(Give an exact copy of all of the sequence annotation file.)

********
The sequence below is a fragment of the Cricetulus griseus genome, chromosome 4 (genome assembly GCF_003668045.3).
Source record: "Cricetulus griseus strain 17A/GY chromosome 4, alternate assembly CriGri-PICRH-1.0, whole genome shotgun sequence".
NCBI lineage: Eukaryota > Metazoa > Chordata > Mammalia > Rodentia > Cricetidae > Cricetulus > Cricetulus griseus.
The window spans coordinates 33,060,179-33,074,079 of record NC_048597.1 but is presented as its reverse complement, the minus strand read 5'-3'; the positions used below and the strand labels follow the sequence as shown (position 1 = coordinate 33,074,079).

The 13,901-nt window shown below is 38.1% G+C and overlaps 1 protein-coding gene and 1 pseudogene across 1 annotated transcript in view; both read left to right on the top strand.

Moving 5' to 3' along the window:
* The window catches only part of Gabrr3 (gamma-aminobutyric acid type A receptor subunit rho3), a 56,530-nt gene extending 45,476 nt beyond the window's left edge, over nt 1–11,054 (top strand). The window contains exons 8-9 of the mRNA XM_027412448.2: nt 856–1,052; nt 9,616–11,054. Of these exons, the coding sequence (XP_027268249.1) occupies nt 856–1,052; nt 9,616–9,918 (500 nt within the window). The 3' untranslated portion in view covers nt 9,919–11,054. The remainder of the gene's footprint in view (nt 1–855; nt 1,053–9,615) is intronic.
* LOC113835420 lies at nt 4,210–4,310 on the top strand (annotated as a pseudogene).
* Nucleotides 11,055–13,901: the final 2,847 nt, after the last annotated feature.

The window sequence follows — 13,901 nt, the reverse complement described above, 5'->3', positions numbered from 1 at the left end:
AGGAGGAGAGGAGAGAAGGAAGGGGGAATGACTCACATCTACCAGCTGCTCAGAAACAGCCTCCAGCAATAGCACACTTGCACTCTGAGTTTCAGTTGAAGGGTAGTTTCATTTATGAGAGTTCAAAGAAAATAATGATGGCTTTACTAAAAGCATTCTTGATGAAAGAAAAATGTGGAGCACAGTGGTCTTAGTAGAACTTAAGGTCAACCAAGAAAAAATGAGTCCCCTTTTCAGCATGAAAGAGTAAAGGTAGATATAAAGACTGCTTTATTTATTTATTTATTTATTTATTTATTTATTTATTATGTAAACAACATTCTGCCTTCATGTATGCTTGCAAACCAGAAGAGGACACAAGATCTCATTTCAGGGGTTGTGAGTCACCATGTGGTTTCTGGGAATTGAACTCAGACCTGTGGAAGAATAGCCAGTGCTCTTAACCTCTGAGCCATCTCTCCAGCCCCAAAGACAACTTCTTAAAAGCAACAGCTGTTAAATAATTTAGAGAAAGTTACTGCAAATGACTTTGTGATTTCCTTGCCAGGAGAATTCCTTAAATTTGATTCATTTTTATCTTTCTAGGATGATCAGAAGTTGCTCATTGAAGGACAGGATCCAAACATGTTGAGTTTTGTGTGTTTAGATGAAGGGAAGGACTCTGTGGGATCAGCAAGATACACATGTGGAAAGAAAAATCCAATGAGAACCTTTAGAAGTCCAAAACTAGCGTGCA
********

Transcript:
The sequence below is a fragment of the Cricetulus griseus genome, chromosome 4 (genome assembly GCF_003668045.3).
Source record: "Cricetulus griseus strain 17A/GY chromosome 4, alternate assembly CriGri-PICRH-1.0, whole genome shotgun sequence".
NCBI lineage: Eukaryota > Metazoa > Chordata > Mammalia > Rodentia > Cricetidae > Cricetulus > Cricetulus griseus.
The window spans coordinates 33,060,179-33,074,079 of record NC_048597.1 but is presented as its reverse complement, the minus strand read 5'-3'; the positions used below and the strand labels follow the sequence as shown (position 1 = coordinate 33,074,079).

The 13,901-nt window shown below is 38.1% G+C and overlaps 1 protein-coding gene and 1 pseudogene across 1 annotated transcript in view; both read left to right on the top strand.

Moving 5' to 3' along the window:
* The window catches only part of Gabrr3 (gamma-aminobutyric acid type A receptor subunit rho3), a 56,530-nt gene extending 45,476 nt beyond the window's left edge, over nt 1–11,054 (top strand). The window contains exons 8-9 of the mRNA XM_027412448.2: nt 856–1,052; nt 9,616–11,054. Of these exons, the coding sequence (XP_027268249.1) occupies nt 856–1,052; nt 9,616–9,918 (500 nt within the window). The 3' untranslated portion in view covers nt 9,919–11,054. The remainder of the gene's footprint in view (nt 1–855; nt 1,053–9,615) is intronic.
* LOC113835420 lies at nt 4,210–4,310 on the top strand (annotated as a pseudogene).
* Nucleotides 11,055–13,901: the final 2,847 nt, after the last annotated feature.

The window sequence follows — 13,901 nt, the reverse complement described above, 5'->3', positions numbered from 1 at the left end:
AGGAGGAGAGGAGAGAAGGAAGGGGGAATGACTCACATCTACCAGCTGCTCAGAAACAGCCTCCAGCAATAGCACACTTGCACTCTGAGTTTCAGTTGAAGGGTAGTTTCATTTATGAGAGTTCAAAGAAAATAATGATGGCTTTACTAAAAGCATTCTTGATGAAAGAAAAATGTGGAGCACAGTGGTCTTAGTAGAACTTAAGGTCAACCAAGAAAAAATGAGTCCCCTTTTCAGCATGAAAGAGTAAAGGTAGATATAAAGACTGCTTTATTTATTTATTTATTTATTTATTTATTTATTTATTATGTAAACAACATTCTGCCTTCATGTATGCTTGCAAACCAGAAGAGGACACAAGATCTCATTTCAGGGGTTGTGAGTCACCATGTGGTTTCTGGGAATTGAACTCAGACCTGTGGAAGAATAGCCAGTGCTCTTAACCTCTGAGCCATCTCTCCAGCCCCAAAGACAACTTCTTAAAAGCAACAGCTGTTAAATAATTTAGAGAAAGTTACTGCAAATGACTTTGTGATTTCCTTGCCAGGAGAATTCCTTAAATTTGATTCATTTTTATCTTTCTAGGATGATCAGAAGTTGCTCATTGAAGGACAGGATCCAAACATGTTGAGTTTTGTGTGTTTAGATGAAGGGAAGGACTCTGTGGGATCAGCAAGATACACATGTGGAAAGAAAAATCCAATGAGAACCTTTAGAAGTCCAAAACTAGCGTGCA